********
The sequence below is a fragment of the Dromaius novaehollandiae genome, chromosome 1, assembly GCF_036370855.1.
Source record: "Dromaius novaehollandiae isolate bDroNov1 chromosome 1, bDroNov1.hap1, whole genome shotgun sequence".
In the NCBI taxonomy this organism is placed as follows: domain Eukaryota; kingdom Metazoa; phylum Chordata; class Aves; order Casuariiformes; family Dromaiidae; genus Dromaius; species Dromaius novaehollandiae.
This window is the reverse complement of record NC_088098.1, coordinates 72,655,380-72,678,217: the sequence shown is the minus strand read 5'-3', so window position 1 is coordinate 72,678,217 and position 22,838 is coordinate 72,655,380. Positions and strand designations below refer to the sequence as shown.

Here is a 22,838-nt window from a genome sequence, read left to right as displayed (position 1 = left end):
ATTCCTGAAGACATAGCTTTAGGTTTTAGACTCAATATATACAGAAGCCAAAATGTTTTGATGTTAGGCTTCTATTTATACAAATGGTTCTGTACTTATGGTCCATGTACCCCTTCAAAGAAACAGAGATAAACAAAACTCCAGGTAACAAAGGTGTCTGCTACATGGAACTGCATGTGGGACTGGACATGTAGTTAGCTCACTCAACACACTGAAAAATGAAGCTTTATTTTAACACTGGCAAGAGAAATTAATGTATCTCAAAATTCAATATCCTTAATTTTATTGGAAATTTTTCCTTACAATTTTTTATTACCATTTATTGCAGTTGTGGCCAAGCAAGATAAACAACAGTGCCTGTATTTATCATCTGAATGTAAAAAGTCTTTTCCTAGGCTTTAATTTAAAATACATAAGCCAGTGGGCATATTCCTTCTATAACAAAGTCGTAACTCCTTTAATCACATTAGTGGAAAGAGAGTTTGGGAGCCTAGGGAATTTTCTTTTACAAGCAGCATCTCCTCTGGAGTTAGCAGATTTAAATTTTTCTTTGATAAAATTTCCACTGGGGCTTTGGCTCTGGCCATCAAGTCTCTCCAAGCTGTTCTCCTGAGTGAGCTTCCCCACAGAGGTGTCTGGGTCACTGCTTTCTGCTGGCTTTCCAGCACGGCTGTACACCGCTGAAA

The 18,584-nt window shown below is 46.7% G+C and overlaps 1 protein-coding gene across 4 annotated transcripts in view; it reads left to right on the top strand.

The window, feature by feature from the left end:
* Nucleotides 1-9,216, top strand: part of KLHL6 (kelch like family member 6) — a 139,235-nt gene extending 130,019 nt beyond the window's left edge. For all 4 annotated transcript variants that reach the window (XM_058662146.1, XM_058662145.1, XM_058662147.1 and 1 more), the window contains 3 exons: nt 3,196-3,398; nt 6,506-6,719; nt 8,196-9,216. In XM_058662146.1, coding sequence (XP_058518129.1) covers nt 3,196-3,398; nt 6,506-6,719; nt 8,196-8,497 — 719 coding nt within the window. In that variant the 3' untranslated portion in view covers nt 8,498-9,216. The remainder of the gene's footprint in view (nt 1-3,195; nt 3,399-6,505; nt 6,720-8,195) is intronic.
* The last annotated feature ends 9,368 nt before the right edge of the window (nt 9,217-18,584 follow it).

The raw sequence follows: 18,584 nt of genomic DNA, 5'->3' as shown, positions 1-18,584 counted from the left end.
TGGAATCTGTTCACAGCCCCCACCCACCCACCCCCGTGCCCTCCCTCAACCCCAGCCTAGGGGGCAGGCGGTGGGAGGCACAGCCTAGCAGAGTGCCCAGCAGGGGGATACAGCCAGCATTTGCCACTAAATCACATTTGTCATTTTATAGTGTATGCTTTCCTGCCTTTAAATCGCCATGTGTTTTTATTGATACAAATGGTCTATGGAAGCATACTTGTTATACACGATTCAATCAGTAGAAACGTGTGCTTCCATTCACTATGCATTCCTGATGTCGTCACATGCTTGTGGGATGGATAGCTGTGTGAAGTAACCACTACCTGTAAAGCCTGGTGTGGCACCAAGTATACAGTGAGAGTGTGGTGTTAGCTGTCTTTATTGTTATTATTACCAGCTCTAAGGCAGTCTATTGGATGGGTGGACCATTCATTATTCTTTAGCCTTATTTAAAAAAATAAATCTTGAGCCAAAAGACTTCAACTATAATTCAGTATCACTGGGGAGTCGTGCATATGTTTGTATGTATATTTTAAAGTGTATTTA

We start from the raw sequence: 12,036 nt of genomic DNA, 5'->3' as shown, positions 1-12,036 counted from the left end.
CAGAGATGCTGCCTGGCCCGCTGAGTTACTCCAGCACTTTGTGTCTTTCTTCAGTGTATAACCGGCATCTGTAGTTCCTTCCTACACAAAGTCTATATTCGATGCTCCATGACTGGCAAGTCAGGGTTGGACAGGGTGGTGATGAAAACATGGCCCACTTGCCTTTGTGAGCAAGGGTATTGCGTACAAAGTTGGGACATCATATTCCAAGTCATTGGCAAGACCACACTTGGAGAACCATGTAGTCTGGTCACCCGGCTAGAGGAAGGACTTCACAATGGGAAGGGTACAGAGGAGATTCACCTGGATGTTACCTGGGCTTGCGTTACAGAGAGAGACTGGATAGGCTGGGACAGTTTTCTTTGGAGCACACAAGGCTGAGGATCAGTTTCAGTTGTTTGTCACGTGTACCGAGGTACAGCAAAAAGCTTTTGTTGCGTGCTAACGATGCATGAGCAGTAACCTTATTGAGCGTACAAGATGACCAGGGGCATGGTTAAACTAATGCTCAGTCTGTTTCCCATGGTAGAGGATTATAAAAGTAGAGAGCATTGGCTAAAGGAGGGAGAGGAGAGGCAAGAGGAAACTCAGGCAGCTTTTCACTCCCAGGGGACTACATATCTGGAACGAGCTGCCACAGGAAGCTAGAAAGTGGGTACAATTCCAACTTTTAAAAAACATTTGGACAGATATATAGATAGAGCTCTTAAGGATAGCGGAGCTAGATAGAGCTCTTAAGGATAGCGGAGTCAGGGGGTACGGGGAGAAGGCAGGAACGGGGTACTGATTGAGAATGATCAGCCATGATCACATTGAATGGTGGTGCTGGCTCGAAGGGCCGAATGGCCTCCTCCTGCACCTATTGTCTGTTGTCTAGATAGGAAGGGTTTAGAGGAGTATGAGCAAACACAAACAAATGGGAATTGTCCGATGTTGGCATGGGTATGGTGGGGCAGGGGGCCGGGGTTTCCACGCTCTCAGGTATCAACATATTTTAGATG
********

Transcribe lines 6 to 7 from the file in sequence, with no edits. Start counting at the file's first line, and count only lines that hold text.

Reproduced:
ATTCCTGAAGACATAGCTTTAGGTTTTAGACTCAATATATACAGAAGCCAAAATGTTTTGATGTTAGGCTTCTATTTATACAAATGGTTCTGTACTTATGGTCCATGTACCCCTTCAAAGAAACAGAGATAAACAAAACTCCAGGTAACAAAGGTGTCTGCTACATGGAACTGCATGTGGGACTGGACATGTAGTTAGCTCACTCAACACACTGAAAAATGAAGCTTTATTTTAACACTGGCAAGAGAAATTAATGTATCTCAAAATTCAATATCCTTAATTTTATTGGAAATTTTTCCTTACAATTTTTTATTACCATTTATTGCAGTTGTGGCCAAGCAAGATAAACAACAGTGCCTGTATTTATCATCTGAATGTAAAAAGTCTTTTCCTAGGCTTTAATTTAAAATACATAAGCCAGTGGGCATATTCCTTCTATAACAAAGTCGTAACTCCTTTAATCACATTAGTGGAAAGAGAGTTTGGGAGCCTAGGGAATTTTCTTTTACAAGCAGCATCTCCTCTGGAGTTAGCAGATTTAAATTTTTCTTTGATAAAATTTCCACTGGGGCTTTGGCTCTGGCCATCAAGTCTCTCCAAGCTGTTCTCCTGAGTGAGCTTCCCCACAGAGGTGTCTGGGTCACTGCTTTCTGCTGGCTTTCCAGCACGGCTGTACACCGCTGAAA

The 18,584-nt window shown below is 46.7% G+C and overlaps 1 protein-coding gene across 4 annotated transcripts in view; it reads left to right on the top strand.